"A struggle ensued, with the crocodile attempting to pull Deveraux into the billabong, while Deveraux in turn, he said, tried to kick the creature..."

"... with his left foot. He was pulled deeper into the water and onto his knees. Then, in a move he described as 'half-accidental,' his teeth caught on the animal's leathery eyelid. 'I managed to have a bite,' he said, adding: 'I jerked back on his eyelid and he let go.'"

I'm reading that because it comes up in the dialogue between Gail Collins and Bret Stephens, a regular Monday morning feature in the NYT. Collins brings up the crocodile story because it reminds her of the GOP presidential candidates who are stuck fighting Donald Trump. 

Collins, like a lot of people in elite media these days, are pushing the idea of Nikki Haley as the one who ought to take on Donald Trump. But why? 

The Collins/Stephens dialogue begins with Stephens saying he's been "devoted almost entirely to outrages and tragedies in the Middle East:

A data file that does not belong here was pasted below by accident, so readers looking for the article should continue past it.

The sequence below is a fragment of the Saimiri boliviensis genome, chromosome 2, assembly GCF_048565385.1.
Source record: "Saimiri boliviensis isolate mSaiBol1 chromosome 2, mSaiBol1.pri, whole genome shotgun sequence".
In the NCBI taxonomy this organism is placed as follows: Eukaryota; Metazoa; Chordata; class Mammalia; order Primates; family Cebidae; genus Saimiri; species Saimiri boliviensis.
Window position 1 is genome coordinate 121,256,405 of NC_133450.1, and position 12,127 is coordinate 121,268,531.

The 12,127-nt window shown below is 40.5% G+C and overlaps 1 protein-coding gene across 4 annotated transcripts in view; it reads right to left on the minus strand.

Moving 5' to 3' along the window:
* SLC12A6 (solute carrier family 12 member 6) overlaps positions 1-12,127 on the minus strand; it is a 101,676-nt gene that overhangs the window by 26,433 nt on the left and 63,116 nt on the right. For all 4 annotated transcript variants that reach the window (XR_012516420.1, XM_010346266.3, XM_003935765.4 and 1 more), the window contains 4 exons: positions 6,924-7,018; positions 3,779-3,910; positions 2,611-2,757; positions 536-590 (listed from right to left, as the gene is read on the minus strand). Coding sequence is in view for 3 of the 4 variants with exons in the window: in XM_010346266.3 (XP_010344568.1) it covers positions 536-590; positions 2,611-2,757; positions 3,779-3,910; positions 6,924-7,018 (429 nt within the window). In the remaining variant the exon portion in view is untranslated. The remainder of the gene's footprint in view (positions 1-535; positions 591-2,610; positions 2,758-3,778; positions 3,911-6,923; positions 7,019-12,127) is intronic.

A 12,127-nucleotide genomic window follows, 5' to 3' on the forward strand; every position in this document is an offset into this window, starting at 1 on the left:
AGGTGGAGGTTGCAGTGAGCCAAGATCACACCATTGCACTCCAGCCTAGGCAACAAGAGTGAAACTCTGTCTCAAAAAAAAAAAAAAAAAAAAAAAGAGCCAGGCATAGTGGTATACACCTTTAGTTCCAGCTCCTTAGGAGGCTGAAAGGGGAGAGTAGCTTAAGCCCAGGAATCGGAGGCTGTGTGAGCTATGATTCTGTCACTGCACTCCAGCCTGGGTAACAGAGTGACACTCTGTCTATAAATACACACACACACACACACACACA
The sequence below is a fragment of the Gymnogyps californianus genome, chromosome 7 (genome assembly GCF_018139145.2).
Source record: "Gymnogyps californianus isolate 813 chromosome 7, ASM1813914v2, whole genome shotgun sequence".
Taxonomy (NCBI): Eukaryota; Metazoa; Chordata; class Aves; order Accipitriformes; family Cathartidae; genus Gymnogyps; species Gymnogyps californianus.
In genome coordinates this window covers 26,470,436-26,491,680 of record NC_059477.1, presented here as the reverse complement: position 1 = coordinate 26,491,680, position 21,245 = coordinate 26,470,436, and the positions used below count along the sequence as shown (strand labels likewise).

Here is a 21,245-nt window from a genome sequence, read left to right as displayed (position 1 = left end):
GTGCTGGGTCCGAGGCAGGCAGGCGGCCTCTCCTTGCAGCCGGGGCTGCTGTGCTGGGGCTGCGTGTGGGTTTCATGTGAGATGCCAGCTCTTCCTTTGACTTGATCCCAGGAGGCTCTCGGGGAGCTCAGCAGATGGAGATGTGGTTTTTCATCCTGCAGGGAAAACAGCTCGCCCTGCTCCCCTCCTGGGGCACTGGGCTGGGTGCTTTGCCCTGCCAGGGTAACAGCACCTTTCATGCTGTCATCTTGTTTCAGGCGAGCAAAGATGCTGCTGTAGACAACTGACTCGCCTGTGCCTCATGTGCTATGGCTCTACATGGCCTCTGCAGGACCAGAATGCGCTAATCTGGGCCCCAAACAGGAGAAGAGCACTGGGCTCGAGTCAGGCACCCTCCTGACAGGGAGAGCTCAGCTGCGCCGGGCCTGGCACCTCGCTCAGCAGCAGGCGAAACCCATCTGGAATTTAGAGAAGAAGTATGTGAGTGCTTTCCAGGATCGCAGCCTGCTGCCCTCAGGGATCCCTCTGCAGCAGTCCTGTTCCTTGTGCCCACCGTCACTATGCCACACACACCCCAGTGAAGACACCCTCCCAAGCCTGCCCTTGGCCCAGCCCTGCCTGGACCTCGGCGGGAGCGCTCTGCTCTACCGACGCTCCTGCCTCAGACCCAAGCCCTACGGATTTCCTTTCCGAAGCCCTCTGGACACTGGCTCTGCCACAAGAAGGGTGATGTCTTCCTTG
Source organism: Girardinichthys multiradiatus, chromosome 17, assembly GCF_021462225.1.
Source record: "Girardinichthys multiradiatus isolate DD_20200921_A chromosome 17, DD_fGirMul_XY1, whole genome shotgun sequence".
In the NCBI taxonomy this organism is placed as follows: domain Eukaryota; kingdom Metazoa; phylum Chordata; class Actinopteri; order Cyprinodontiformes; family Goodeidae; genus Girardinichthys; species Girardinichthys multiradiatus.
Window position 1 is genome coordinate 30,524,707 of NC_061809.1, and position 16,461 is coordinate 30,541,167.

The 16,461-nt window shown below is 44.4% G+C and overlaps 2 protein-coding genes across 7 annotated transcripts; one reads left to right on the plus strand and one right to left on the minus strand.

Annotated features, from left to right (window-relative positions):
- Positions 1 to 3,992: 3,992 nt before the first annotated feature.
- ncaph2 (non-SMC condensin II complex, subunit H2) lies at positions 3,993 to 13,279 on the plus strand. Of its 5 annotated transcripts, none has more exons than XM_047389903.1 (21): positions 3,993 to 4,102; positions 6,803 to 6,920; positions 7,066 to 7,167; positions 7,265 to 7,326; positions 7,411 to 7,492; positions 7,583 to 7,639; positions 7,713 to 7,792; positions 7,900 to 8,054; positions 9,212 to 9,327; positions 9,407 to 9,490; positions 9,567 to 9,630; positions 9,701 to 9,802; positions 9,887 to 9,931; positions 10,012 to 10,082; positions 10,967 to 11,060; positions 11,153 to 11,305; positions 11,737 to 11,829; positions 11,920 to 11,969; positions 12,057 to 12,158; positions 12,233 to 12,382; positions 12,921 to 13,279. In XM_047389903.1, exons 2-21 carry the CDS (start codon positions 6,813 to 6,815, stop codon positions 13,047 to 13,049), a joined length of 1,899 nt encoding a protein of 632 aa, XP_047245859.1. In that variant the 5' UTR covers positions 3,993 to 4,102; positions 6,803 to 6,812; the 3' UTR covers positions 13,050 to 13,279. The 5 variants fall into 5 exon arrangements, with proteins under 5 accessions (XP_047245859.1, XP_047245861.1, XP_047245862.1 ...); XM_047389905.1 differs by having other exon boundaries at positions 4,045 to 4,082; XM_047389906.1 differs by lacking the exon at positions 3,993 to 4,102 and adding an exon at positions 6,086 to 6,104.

But I couldn’t help smiling for a second when Nikki Haley called Vivek Ramaswamy “scum” at last week’s G.O.P. debate, after he raised the subject of her daughter’s use of TikTok.


I'm trying to read "Holly Herndon’s Infinite Art/The artist and musician uses machine learning to make strange, playful work. She also advocates for artists’ autonomy in a world shaped by A.I." (The New Yorker):
While Herndon applied lipstick and Dryhurst packed a diaper bag, I sat alone with Link in the living room, administering a bottle of milk. As he turned his head, he looked first like one parent, then like the other—a quality Dryhurst called “heridescence.” I thought about the ways that parenthood forced and foreclosed on multiplicity. What was more of a fork than a baby?... [Later, at the gallery, s]trobe lights periodically illuminated three large heaps of compost, flecked with humus; a machine puffed artificial fog. Speakers played recordings of a compost pile.... The sounds of worms and microorganisms at work emerged as the honking peals of a saxophone.... In a side room, a sheaf of poems, printed on edible paper, sat on a spotlighted pedestal. Visitors were invited to eat them. It was hard to know how to be. “Let’s go somewhere else,” a small child said to her father.

What was more of a fork than a baby?